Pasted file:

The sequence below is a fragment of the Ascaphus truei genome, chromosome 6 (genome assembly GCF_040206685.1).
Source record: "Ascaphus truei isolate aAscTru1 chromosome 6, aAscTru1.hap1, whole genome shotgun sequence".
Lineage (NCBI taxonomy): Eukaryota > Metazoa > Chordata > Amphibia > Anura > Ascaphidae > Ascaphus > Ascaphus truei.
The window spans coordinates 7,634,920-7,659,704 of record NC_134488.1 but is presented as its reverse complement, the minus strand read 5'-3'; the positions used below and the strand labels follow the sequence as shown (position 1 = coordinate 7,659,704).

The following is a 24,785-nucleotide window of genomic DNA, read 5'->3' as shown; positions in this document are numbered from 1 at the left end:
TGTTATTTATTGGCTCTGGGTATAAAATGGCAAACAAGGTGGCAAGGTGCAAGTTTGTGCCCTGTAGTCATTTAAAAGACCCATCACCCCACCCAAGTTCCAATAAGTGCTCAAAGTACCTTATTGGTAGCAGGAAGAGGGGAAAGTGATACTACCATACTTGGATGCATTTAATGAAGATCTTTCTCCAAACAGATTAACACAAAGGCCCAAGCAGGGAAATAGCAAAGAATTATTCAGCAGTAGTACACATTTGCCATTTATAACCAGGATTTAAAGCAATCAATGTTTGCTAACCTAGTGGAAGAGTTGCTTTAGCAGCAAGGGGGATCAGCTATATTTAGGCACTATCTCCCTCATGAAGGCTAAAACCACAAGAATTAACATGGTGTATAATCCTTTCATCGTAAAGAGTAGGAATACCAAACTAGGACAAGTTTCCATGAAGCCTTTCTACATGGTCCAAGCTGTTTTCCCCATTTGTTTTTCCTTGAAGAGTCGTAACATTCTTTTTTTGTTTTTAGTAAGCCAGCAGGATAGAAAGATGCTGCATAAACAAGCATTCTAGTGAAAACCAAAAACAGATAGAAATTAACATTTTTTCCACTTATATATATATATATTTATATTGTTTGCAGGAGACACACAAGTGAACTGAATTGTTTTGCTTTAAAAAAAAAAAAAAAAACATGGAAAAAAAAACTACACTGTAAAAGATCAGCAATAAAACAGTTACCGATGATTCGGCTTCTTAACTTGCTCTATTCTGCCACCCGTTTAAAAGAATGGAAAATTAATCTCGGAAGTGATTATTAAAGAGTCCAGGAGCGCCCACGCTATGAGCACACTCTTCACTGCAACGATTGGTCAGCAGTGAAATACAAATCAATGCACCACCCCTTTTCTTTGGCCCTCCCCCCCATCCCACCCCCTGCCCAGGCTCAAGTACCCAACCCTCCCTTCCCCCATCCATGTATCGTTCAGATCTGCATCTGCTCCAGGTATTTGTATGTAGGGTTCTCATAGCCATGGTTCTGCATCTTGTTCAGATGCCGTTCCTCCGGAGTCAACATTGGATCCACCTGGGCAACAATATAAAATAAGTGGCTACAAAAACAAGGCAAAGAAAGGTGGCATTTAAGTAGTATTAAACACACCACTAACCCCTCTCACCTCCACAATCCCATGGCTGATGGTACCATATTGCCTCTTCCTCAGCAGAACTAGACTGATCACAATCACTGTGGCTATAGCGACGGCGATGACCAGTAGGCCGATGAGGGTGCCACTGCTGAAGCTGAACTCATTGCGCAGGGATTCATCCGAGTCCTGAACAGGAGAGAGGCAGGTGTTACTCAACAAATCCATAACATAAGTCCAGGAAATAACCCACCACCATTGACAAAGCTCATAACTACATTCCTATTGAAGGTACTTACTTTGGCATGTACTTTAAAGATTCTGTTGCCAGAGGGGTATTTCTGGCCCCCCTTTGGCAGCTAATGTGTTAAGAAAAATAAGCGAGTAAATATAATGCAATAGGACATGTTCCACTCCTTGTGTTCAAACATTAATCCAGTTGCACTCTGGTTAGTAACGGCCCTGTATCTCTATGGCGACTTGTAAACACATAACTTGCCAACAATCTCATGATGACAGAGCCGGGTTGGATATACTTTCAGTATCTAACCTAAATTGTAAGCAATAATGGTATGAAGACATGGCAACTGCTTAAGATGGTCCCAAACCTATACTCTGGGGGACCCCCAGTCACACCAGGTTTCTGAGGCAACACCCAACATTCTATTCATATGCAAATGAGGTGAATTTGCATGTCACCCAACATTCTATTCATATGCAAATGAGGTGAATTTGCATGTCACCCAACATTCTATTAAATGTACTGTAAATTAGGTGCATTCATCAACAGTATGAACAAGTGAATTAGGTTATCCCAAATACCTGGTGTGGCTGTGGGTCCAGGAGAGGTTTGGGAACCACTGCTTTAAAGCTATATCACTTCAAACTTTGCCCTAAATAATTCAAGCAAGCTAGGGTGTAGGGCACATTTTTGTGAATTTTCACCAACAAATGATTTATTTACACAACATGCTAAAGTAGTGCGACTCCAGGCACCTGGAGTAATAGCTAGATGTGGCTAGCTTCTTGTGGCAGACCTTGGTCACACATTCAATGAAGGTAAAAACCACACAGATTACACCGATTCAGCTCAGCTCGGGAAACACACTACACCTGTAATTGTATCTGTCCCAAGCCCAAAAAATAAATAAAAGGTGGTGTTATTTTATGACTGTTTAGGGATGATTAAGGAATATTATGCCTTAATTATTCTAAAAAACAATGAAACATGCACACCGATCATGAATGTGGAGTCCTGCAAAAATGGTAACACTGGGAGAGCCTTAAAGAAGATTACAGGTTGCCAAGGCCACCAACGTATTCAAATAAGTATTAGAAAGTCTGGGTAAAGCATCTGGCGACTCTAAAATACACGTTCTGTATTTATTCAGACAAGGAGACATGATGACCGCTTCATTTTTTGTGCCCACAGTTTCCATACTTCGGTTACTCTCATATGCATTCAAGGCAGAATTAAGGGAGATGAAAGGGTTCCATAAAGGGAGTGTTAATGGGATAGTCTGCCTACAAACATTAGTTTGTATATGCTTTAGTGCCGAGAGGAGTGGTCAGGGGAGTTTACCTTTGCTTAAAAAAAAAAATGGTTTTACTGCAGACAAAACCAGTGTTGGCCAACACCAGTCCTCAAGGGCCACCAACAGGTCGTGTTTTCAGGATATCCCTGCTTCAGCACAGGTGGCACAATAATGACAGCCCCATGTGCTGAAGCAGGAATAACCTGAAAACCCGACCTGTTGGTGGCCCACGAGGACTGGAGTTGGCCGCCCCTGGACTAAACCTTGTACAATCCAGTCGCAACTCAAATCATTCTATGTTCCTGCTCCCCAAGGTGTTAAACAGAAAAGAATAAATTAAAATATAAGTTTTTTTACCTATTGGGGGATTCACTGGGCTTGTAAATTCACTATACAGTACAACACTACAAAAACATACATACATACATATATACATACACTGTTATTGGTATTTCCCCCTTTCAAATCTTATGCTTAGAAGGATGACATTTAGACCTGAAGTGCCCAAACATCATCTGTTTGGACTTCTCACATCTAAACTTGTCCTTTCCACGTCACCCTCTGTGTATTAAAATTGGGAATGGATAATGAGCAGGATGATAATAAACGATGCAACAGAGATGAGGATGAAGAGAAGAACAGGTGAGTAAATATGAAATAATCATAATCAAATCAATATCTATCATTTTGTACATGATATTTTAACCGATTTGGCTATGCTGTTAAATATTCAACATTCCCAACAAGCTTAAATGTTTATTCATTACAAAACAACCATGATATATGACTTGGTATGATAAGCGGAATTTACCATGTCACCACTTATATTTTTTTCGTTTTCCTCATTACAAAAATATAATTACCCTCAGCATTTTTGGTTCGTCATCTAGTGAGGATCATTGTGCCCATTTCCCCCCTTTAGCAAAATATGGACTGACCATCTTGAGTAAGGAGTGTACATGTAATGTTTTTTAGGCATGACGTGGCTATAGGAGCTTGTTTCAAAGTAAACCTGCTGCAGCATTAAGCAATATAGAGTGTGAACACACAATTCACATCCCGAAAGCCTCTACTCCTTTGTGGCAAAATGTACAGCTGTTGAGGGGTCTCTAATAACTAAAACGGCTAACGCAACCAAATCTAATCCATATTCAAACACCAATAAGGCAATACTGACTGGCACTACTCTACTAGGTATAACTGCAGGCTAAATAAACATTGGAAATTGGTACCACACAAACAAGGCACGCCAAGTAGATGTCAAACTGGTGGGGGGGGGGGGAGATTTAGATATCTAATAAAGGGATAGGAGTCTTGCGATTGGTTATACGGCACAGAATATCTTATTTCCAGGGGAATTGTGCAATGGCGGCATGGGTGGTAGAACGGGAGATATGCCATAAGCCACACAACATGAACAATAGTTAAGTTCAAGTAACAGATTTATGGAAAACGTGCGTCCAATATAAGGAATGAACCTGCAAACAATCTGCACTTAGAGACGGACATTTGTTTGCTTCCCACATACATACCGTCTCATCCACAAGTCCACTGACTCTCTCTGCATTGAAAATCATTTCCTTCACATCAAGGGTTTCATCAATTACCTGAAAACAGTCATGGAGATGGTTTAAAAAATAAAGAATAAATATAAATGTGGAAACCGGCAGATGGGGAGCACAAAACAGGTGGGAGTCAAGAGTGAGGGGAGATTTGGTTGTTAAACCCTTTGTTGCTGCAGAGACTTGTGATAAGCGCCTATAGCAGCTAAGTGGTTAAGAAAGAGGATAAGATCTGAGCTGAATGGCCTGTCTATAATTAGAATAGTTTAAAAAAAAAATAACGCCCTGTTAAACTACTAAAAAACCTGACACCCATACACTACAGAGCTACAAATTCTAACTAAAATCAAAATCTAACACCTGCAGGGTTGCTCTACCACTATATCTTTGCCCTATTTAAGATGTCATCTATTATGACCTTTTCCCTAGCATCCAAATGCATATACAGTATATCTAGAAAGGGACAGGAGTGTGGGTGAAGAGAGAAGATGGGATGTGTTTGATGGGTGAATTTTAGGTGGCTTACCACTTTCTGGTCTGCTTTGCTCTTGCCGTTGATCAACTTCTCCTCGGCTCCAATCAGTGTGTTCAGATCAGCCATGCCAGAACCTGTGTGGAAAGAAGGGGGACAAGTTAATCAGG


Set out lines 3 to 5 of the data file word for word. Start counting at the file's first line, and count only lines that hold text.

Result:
Lineage (NCBI taxonomy): Eukaryota > Metazoa > Chordata > Amphibia > Anura > Ascaphidae > Ascaphus > Ascaphus truei.
The window spans coordinates 7,634,920-7,659,704 of record NC_134488.1 but is presented as its reverse complement, the minus strand read 5'-3'; the positions used below and the strand labels follow the sequence as shown (position 1 = coordinate 7,659,704).

The following is a 24,785-nucleotide window of genomic DNA, read 5'->3' as shown; positions in this document are numbered from 1 at the left end: